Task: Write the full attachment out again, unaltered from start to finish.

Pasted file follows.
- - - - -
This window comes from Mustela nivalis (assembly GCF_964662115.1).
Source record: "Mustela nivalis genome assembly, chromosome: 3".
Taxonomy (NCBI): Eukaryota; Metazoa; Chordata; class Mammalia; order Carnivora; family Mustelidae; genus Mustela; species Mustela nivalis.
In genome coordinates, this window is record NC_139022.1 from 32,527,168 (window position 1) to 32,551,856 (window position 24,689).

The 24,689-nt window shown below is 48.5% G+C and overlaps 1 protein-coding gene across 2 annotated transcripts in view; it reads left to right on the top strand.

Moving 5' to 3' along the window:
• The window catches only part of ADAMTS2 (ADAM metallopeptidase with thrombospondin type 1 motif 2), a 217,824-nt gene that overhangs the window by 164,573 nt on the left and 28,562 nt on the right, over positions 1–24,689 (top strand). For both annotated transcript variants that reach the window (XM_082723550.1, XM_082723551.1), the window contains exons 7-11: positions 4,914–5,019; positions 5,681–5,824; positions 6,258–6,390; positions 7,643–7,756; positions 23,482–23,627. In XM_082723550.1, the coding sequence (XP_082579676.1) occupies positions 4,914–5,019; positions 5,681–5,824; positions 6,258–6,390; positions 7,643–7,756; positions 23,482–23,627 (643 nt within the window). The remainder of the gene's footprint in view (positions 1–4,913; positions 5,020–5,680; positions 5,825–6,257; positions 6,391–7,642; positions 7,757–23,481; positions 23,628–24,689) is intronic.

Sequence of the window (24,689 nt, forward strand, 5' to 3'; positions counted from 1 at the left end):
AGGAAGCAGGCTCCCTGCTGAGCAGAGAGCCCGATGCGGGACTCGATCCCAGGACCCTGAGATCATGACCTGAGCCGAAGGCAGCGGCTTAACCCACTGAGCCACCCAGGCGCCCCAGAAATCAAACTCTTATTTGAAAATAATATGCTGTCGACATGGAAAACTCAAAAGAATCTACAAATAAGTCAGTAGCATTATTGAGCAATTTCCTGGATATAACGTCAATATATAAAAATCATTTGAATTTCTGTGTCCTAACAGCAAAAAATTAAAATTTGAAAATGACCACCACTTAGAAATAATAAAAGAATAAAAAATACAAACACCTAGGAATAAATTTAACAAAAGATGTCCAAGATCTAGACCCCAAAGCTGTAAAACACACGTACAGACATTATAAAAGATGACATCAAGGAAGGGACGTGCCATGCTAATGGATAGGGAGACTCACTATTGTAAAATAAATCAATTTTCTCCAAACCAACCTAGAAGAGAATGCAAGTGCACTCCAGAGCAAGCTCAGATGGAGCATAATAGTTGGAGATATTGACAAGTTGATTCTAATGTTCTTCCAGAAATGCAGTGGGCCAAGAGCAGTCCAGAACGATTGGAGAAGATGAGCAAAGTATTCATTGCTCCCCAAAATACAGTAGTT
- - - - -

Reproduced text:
This window comes from Mustela nivalis (assembly GCF_964662115.1).
Source record: "Mustela nivalis genome assembly, chromosome: 3".
Taxonomy (NCBI): Eukaryota; Metazoa; Chordata; class Mammalia; order Carnivora; family Mustelidae; genus Mustela; species Mustela nivalis.
In genome coordinates, this window is record NC_139022.1 from 32,527,168 (window position 1) to 32,551,856 (window position 24,689).

The 24,689-nt window shown below is 48.5% G+C and overlaps 1 protein-coding gene across 2 annotated transcripts in view; it reads left to right on the top strand.

Moving 5' to 3' along the window:
• The window catches only part of ADAMTS2 (ADAM metallopeptidase with thrombospondin type 1 motif 2), a 217,824-nt gene that overhangs the window by 164,573 nt on the left and 28,562 nt on the right, over positions 1–24,689 (top strand). For both annotated transcript variants that reach the window (XM_082723550.1, XM_082723551.1), the window contains exons 7-11: positions 4,914–5,019; positions 5,681–5,824; positions 6,258–6,390; positions 7,643–7,756; positions 23,482–23,627. In XM_082723550.1, the coding sequence (XP_082579676.1) occupies positions 4,914–5,019; positions 5,681–5,824; positions 6,258–6,390; positions 7,643–7,756; positions 23,482–23,627 (643 nt within the window). The remainder of the gene's footprint in view (positions 1–4,913; positions 5,020–5,680; positions 5,825–6,257; positions 6,391–7,642; positions 7,757–23,481; positions 23,628–24,689) is intronic.

Sequence of the window (24,689 nt, forward strand, 5' to 3'; positions counted from 1 at the left end):
AGGAAGCAGGCTCCCTGCTGAGCAGAGAGCCCGATGCGGGACTCGATCCCAGGACCCTGAGATCATGACCTGAGCCGAAGGCAGCGGCTTAACCCACTGAGCCACCCAGGCGCCCCAGAAATCAAACTCTTATTTGAAAATAATATGCTGTCGACATGGAAAACTCAAAAGAATCTACAAATAAGTCAGTAGCATTATTGAGCAATTTCCTGGATATAACGTCAATATATAAAAATCATTTGAATTTCTGTGTCCTAACAGCAAAAAATTAAAATTTGAAAATGACCACCACTTAGAAATAATAAAAGAATAAAAAATACAAACACCTAGGAATAAATTTAACAAAAGATGTCCAAGATCTAGACCCCAAAGCTGTAAAACACACGTACAGACATTATAAAAGATGACATCAAGGAAGGGACGTGCCATGCTAATGGATAGGGAGACTCACTATTGTAAAATAAATCAATTTTCTCCAAACCAACCTAGAAGAGAATGCAAGTGCACTCCAGAGCAAGCTCAGATGGAGCATAATAGTTGGAGATATTGACAAGTTGATTCTAATGTTCTTCCAGAAATGCAGTGGGCCAAGAGCAGTCCAGAACGATTGGAGAAGATGAGCAAAGTATTCATTGCTCCCCAAAATACAGTAGTT